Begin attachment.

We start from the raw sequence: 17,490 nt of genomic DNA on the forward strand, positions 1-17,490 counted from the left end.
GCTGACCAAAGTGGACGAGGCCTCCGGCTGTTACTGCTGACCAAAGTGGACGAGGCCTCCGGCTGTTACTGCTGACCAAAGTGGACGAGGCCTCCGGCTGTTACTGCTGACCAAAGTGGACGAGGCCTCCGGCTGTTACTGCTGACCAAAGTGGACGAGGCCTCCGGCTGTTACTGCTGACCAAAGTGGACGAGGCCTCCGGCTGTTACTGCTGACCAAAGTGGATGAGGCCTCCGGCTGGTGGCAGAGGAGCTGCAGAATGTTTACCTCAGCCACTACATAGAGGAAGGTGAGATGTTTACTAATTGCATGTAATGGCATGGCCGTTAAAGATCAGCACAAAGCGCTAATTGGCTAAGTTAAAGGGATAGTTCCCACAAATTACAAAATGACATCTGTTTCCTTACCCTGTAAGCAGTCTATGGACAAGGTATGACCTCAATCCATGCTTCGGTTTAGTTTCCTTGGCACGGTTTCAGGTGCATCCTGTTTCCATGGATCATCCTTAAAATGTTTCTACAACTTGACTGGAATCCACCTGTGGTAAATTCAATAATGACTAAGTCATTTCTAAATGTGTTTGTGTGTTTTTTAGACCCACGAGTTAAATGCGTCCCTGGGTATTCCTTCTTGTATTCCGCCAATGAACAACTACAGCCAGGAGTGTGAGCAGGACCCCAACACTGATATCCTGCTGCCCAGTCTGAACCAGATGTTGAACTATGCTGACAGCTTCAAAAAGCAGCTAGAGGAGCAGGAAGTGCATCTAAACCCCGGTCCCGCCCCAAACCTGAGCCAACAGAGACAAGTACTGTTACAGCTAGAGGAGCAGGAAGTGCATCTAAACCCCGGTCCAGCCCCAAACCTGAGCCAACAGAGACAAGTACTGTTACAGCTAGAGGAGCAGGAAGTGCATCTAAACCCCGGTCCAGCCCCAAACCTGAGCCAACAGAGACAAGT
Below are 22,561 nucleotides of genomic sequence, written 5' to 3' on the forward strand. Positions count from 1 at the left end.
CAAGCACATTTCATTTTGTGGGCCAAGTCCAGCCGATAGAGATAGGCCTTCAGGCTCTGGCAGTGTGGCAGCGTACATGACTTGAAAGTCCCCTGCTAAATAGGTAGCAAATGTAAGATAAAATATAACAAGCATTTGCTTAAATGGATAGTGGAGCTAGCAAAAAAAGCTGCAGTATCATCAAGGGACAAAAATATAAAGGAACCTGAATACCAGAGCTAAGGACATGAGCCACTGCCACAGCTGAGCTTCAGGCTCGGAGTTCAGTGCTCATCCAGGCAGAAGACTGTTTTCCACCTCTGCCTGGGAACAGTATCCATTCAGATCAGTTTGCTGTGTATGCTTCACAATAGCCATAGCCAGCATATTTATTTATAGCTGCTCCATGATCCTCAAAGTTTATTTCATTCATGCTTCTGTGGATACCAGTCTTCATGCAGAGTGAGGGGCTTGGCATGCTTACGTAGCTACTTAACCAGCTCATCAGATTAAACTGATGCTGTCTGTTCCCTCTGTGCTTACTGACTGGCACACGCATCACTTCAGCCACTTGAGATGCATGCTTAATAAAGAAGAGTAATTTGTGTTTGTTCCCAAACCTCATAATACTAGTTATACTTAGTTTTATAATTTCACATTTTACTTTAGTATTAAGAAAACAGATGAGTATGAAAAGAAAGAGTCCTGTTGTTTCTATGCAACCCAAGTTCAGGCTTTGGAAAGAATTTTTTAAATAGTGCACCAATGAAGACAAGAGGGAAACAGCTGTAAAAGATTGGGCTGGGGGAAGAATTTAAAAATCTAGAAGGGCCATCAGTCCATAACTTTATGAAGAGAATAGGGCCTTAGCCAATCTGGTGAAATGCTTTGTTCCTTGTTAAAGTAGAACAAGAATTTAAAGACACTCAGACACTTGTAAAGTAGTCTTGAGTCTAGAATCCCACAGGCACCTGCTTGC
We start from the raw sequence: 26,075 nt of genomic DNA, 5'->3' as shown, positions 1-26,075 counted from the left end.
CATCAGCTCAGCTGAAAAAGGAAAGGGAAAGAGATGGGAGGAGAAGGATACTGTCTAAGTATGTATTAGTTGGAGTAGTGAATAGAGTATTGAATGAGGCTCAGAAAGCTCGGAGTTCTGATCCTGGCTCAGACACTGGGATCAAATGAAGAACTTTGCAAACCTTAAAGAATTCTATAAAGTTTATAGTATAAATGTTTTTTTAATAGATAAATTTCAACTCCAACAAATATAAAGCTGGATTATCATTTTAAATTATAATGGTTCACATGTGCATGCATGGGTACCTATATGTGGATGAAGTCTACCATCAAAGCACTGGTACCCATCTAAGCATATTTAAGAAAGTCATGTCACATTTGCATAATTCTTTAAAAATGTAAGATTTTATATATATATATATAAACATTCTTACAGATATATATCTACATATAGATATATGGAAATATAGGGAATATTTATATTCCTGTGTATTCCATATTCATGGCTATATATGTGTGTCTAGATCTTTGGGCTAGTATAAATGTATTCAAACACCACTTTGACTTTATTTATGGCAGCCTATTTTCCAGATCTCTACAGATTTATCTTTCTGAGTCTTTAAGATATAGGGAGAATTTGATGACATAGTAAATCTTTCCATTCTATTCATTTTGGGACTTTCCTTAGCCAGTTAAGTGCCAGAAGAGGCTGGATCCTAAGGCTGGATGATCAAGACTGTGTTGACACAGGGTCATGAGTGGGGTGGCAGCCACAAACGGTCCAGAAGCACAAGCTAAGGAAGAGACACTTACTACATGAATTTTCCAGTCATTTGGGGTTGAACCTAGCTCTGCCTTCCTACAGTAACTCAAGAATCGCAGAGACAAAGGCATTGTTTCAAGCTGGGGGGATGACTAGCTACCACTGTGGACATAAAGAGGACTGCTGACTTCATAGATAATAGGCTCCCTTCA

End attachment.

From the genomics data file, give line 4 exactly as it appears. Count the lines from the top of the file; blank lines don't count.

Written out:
CAAGCACATTTCATTTTGTGGGCCAAGTCCAGCCGATAGAGATAGGCCTTCAGGCTCTGGCAGTGTGGCAGCGTACATGACTTGAAAGTCCCCTGCTAAATAGGTAGCAAATGTAAGATAAAATATAACAAGCATTTGCTTAAATGGATAGTGGAGCTAGCAAAAAAAGCTGCAGTATCATCAAGGGACAAAAATATAAAGGAACCTGAATACCAGAGCTAAGGACATGAGCCACTGCCACAGCTGAGCTTCAGGCTCGGAGTTCAGTGCTCATCCAGGCAGAAGACTGTTTTCCACCTCTGCCTGGGAACAGTATCCATTCAGATCAGTTTGCTGTGTATGCTTCACAATAGCCATAGCCAGCATATTTATTTATAGCTGCTCCATGATCCTCAAAGTTTATTTCATTCATGCTTCTGTGGATACCAGTCTTCATGCAGAGTGAGGGGCTTGGCATGCTTACGTAGCTACTTAACCAGCTCATCAGATTAAACTGATGCTGTCTGTTCCCTCTGTGCTTACTGACTGGCACACGCATCACTTCAGCCACTTGAGATGCATGCTTAATAAAGAAGAGTAATTTGTGTTTGTTCCCAAACCTCATAATACTAGTTATACTTAGTTTTATAATTTCACATTTTACTTTAGTATTAAGAAAACAGATGAGTATGAAAAGAAAGAGTCCTGTTGTTTCTATGCAACCCAAGTTCAGGCTTTGGAAAGAATTTTTTAAATAGTGCACCAATGAAGACAAGAGGGAAACAGCTGTAAAAGATTGGGCTGGGGGAAGAATTTAAAAATCTAGAAGGGCCATCAGTCCATAACTTTATGAAGAGAATAGGGCCTTAGCCAATCTGGTGAAATGCTTTGTTCCTTGTTAAAGTAGAACAAGAATTTAAAGACACTCAGACACTTGTAAAGTAGTCTTGAGTCTAGAATCCCACAGGCACCTGCTTGC